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What is a tax bracket?

Written By: by Hilary L

The Federal income tax became a permanent fixture in the United States in 1913 with the enactment of the 16th Amendment. At the time, it consisted of seven graduated tax brackets – from one to seven percent – and applied equally to singles, married couples and families. These days, the situation is a bit more complicated.

Purpose of income tax brackets

The purpose of income tax brackets has migrated from one of simple revenue capture to one where redistribution of wealth is expected. As the taxpayer increases their earnings, the income tax brackets ensure that they pay more and more of the money that they have earned. This may seem a reasonable scheme to the bureaucrats in Washington D.C. but this penalization of success is certainly unwarranted. In short, the more successful members of society are simply having some of their wealth confiscated and given over to their less productive neighbors. The fairness of tax brackets has been hotly debated since its inception, but it does seem to have done the country and its people a fair amount of good over the years.

Determining status

Here is a quick rundown of the latest (2015) tax brackets and how to determine a taxpayer’s status:

Filing category – Currently, the U.S tax code recognizes four separate tax categories for individuals, that is, non-corporate entities: single, married filing jointly, married filing separately and head of household. These categories have a significant impact on how much a taxpayer will ultimately pay in income tax. In addition, the taxpayer must differentiate between earnings made while working versus income derived from other sources.

Earnings vs. incomeAs initially envisioned, there are still seven tax brackets: 10 percent, 15 percent, 28 percent, 33 percent, 35 percent and 39.6 percent, but they now focus on income rather than simple earnings. Depending on the taxpayer’s status, as mentioned above, these rates kick in at various income levels. For example, a married couple filing jointly will pay 10 percent on an income up to $18,450, 15 percent thereafter on income up to $74,900, 25 percent on income up to $151,200, 28 percent on income up to $230,450, 33 percent on income up to $411,500 and a further 39.6 percent on any income over that threshold.

Deductions – To mitigate some of these taxes, the Federal government allows taxpayers to reduce their tax liability with a variety of exemptions. In particular, each person in the household lowers the tax (the personal tax exemption runs from $6,300 to $12,600) as do mortgage payments and itemized deductions, for such things as medical expenses. The Federal government also gives credit for payments to other taxing authorities, like state and municipal governments.

Alternative minimum tax – In another attempt to ensure that everyone “pays their fair share,” the Congress of the United States has passed legislation known as the the alternative minimum tax (AMT). This law is designed to ensure that the richest Americans cannot use completely legal means to avoid paying taxes. In other words, they are penalized for using the very laws that they pay to see upheld, although those of lesser means are allowed to use those laws and exemptions to their fullest extent.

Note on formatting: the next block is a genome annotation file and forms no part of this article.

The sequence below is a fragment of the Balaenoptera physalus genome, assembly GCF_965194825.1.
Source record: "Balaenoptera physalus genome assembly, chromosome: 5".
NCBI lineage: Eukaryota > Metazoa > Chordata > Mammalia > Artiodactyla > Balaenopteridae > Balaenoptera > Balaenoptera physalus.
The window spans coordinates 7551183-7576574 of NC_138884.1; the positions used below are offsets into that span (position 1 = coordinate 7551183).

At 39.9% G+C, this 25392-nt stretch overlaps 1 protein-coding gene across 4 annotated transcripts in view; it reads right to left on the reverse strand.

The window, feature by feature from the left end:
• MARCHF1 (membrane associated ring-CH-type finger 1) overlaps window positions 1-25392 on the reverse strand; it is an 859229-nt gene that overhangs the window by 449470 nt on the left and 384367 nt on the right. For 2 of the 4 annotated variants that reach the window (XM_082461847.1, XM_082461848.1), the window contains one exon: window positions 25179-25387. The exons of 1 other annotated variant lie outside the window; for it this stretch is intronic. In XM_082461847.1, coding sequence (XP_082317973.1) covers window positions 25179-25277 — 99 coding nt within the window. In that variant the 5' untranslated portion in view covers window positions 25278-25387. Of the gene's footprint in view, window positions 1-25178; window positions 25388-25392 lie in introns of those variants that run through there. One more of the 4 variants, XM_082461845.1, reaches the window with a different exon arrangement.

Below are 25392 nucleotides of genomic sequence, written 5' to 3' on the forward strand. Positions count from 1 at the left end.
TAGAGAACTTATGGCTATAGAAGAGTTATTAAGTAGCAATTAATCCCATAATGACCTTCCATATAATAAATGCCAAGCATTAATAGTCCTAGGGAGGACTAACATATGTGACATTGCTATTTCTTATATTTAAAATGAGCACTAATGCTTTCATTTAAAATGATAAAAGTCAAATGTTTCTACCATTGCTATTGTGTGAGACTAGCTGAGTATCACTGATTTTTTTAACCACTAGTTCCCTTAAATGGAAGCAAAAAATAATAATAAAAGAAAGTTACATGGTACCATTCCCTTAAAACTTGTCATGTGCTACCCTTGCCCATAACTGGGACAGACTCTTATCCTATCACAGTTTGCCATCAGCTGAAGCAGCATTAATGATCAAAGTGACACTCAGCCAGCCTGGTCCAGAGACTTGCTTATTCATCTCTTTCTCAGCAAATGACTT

As one can see, the United States income tax code is a veritable labyrinth of rules and regulations – and a capricious one at that. It is no wonder that such companies as H&R Block and Jackson Hewitt as well as a substantial army of individual tax preparers – not to mention the online sites! – make a fortune at tax time in April. Still, knowing one’s tax bracket and the options available are essential for paying taxes in the most equitable fashion possible.

Free tax filing

Written By: Amanda Frank

Each year, people scramble to get their taxes filed before the deadline. There are a variety of ways to accomplish this task, but not all of them are simple or free. Major tax firms charge based on what type of income is being reported, how many forms are required and the amount of time taken on the client. Depending on the situation, some prices range from $150 all the way up to $600. Not every person filing taxes has the financial ability to cover the costs. Due to this growing issue there has been a shift to free filing options.

Neighborhood tax centers

Major cities like Houston have begun to take part in a seasonal program that offers free tax filing if an individual meets a certain income bracket. This program is sponsored by the United Way and in each city many local businesses also support the initiative and help to provide funding. In the Houston area, major chains like HEB, a local g
rocery store, have partnered to provide food and drinks during the tax preparation for waiting families. The tax centers can assist those who have an individual income of $50,000 or less and families with income no greater than $70,000. This resource is specifically intended for residents who have a more complicated return and need professional assistance to ensure that they are filing properly. Depending on circumstances such as marriage, children, buying a home or enrolling in school, most individuals are not aware of the specific forms they should use. Neighborhood tax centers are able to offer guidance and ensure that the resident is getting the return they deserve and avoiding any penalties. They offer a variety of tax-related services to local residents.